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Hamburger Menu: Is It Time To Stop Arguing About It?

Hamburger Menu: It It Time To Stop Arguing About It?

Some topics will never stop being controversial for web designers. Take, for example, hamburger menus. At one time, they seemed like an ingenious way to solve the problem of limited screen space on mobile devices, but the minute they bled into the desktop environment, people started freaking out. Today we discuss what’s good and bad about hamburger menus — and will they ever go?

Read also: All style, no substance. The troubled relationship between UX designers and Dribbble

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The question “are hamburger menus good or bad” is impossible to answer easily because it’s not something objectively positive or negative. For mobile devices, their usefulness is obvious — hamburger menus allow us to create inventive and good-looking sites without sacrificing all screen estate for navigation. But on the desktop, they created confusion, and many older users still don’t understand how to use it.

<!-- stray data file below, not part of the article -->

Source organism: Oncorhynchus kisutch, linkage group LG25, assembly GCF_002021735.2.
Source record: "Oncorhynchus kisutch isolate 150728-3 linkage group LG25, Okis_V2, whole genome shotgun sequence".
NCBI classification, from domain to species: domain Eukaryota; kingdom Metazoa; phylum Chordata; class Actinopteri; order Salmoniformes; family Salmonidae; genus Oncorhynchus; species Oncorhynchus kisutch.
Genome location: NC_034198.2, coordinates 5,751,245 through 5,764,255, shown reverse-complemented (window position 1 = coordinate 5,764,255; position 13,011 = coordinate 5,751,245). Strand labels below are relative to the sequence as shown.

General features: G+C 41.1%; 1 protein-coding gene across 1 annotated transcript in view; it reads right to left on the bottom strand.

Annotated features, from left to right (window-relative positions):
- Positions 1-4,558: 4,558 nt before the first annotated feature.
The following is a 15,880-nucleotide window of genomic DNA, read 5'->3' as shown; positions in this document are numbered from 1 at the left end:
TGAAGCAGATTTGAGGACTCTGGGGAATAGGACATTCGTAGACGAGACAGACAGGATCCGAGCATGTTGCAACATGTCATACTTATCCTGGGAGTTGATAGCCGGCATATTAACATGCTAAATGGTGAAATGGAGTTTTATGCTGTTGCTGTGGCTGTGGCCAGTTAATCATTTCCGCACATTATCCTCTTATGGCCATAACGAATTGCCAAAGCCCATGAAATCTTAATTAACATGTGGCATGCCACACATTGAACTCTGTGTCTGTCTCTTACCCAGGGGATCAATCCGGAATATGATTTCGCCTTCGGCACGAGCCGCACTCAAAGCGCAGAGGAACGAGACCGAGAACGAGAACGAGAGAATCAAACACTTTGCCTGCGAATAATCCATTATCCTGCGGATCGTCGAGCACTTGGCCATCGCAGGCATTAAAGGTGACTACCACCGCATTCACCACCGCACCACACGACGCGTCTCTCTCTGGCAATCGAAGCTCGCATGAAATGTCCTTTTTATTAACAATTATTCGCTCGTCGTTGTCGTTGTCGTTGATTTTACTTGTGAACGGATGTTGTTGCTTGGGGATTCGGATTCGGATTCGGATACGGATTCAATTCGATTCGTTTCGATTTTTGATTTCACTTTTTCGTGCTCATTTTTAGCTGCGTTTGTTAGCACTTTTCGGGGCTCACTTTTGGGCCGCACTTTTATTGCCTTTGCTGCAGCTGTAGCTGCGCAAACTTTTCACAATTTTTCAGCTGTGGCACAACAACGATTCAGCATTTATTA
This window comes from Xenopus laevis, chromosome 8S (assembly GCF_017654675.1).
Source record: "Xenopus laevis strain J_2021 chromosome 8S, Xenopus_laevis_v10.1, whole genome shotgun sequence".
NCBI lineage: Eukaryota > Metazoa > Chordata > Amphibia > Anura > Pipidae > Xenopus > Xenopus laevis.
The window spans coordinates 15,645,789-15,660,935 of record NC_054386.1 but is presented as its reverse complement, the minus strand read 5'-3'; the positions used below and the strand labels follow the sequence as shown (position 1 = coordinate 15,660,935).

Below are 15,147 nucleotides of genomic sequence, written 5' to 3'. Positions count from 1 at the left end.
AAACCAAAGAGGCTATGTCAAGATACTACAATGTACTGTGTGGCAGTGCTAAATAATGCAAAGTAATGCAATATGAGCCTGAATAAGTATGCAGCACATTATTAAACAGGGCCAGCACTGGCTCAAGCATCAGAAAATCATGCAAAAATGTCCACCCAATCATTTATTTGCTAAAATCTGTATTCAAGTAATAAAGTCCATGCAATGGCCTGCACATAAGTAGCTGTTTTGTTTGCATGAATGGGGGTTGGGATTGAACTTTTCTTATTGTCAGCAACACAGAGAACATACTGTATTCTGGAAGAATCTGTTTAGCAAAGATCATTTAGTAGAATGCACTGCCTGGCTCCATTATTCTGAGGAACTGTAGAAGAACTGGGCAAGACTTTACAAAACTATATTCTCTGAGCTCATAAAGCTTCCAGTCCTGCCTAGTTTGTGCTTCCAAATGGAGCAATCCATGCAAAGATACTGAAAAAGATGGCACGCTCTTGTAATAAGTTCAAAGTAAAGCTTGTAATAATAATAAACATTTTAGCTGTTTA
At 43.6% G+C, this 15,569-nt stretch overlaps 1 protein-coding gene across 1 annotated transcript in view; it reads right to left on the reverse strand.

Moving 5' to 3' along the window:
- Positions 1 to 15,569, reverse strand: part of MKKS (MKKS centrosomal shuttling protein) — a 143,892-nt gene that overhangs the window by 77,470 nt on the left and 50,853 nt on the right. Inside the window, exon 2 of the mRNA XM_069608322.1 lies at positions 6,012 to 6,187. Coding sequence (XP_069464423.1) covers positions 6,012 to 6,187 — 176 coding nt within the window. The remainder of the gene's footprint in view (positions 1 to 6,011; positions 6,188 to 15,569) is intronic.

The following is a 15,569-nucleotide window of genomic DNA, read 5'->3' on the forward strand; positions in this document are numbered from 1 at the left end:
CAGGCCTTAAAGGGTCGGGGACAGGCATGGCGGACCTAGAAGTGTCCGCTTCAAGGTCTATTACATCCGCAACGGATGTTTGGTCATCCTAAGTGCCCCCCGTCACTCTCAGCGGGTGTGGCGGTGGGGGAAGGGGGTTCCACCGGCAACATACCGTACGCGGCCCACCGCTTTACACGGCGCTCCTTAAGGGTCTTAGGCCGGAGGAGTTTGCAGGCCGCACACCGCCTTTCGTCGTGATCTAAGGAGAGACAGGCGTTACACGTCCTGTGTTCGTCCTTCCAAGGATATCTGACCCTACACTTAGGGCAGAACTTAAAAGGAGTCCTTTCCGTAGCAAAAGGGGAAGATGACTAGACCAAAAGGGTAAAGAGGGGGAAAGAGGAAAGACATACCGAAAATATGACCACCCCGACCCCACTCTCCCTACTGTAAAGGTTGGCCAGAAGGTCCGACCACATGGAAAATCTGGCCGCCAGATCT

Hamburger menu is easy to miss

No matter what site you have, you always want your bounce rate to be low and your users to hang around. But many of them can easily miss the hamburger menu (which usually comes in the form of three lines), grow frustrated, and leave. That won’t do, primarily if you target the older or less tech-savvy crowd. At one point, even Google tried to distance itself from the trend. Such a gesture seems pointless now when users have had a decade to learn what the three-line icon means.

They destroy the flow

While it’s not that noticeable on mobile, on desktop, the need to click twice every time you need to access a new page can be gruelling. That alone completely destroys the flow: some people can’t stand it. Generally speaking, you don’t want the navigation to be a chore.

Not a foreign concept anymore

The longer it takes, the fewer people oppose hamburger menus simply because we’ve grown to know what they are. They stopped being a foreign concept long ago and now are easily recognizable as a navigational button — especially on mobile.

Responsive and great for touch screens

Web designers have to think about style and functionality, and hamburger menus have freed them from that dilemma. By hiding the navigational button behind the three lines, they found a way to be more creative about web design. And hamburger menus are perfect for touch screens!

So, should you use hamburger menus? In fact, it mostly depends on your project. If your website needs to be creative and impressive, a hamburger menu is a way to go. But if your project is more serious in nature, full navigation can be better — it’s all about expectation. Knowing your target audience is the key.

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